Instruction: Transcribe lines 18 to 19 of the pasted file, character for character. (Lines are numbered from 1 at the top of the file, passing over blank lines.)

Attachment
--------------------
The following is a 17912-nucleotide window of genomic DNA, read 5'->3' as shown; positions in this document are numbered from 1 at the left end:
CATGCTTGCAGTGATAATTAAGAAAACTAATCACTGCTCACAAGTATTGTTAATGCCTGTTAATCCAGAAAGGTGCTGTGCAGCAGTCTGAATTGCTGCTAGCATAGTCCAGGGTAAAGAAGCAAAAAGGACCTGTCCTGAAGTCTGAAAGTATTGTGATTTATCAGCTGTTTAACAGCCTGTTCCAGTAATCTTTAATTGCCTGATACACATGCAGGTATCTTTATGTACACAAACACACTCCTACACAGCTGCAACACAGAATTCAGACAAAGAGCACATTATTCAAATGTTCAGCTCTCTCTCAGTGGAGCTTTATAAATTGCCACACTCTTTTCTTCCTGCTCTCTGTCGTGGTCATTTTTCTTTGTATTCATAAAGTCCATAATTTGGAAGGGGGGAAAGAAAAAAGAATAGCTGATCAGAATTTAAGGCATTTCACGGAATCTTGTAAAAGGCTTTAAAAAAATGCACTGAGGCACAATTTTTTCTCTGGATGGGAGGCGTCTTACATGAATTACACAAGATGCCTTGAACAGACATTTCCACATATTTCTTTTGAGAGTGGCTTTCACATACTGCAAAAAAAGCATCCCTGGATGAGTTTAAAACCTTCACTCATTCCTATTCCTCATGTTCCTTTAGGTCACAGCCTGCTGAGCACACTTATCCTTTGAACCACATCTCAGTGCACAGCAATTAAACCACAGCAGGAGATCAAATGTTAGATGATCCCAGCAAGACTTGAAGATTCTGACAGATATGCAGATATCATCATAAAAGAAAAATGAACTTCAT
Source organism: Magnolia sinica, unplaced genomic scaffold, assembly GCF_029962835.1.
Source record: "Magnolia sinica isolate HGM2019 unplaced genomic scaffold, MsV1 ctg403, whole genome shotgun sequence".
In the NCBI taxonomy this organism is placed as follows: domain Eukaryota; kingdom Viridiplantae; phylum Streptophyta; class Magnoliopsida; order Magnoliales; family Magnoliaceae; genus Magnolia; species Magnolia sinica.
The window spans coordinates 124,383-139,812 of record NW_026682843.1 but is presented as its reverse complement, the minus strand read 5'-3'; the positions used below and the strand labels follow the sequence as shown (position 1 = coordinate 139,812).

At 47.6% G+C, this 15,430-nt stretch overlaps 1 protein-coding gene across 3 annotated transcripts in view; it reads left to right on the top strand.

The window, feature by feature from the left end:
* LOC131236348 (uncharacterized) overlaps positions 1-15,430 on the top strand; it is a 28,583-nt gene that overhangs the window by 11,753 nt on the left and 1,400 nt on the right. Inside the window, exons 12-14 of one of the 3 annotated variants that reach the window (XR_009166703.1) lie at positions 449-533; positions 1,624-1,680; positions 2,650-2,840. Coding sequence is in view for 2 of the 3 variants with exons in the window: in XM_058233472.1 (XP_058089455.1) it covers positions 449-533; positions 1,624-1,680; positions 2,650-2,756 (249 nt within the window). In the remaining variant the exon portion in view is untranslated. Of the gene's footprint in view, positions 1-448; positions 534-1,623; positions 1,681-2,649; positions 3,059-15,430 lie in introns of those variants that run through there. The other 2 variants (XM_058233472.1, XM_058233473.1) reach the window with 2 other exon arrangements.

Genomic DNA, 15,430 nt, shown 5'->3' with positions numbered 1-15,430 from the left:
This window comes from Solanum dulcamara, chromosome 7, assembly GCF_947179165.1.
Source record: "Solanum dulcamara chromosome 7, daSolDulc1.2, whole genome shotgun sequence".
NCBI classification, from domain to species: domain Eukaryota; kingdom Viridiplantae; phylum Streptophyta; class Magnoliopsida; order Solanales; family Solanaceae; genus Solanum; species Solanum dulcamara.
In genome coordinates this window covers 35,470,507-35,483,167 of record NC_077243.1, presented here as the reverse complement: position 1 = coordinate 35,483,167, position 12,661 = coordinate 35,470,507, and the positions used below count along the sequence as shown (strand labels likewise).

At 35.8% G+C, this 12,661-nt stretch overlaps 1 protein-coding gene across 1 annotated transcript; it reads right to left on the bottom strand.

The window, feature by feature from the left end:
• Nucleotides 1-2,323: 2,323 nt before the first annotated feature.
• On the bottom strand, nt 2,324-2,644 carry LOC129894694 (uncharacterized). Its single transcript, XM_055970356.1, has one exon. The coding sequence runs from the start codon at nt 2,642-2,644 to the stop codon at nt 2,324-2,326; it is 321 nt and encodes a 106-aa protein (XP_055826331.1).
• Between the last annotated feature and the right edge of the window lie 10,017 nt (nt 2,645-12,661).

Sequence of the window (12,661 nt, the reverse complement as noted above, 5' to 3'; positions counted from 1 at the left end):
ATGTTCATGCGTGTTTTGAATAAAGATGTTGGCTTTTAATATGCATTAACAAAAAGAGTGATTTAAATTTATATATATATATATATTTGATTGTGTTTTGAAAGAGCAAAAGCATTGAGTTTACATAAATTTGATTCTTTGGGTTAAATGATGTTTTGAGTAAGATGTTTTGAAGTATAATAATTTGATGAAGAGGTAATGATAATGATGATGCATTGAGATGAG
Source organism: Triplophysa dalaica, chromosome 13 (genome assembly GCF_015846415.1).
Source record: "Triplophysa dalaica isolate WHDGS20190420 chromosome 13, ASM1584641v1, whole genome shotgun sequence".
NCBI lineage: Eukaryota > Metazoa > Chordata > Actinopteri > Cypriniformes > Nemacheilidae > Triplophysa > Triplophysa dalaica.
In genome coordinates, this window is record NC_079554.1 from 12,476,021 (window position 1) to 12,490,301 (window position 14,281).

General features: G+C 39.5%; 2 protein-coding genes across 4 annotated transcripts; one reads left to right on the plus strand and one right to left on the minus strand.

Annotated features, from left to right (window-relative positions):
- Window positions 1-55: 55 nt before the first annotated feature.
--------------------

• On the bottom strand, nt 2,324-2,644 carry LOC129894694 (uncharacterized). Its single transcript, XM_055970356.1, has one exon. The coding sequence runs from the start codon at nt 2,642-2,644 to the stop codon at nt 2,324-2,326; it is 321 nt and encodes a 106-aa protein (XP_055826331.1).
• Between the last annotated feature and the right edge of the window lie 10,017 nt (nt 2,645-12,661).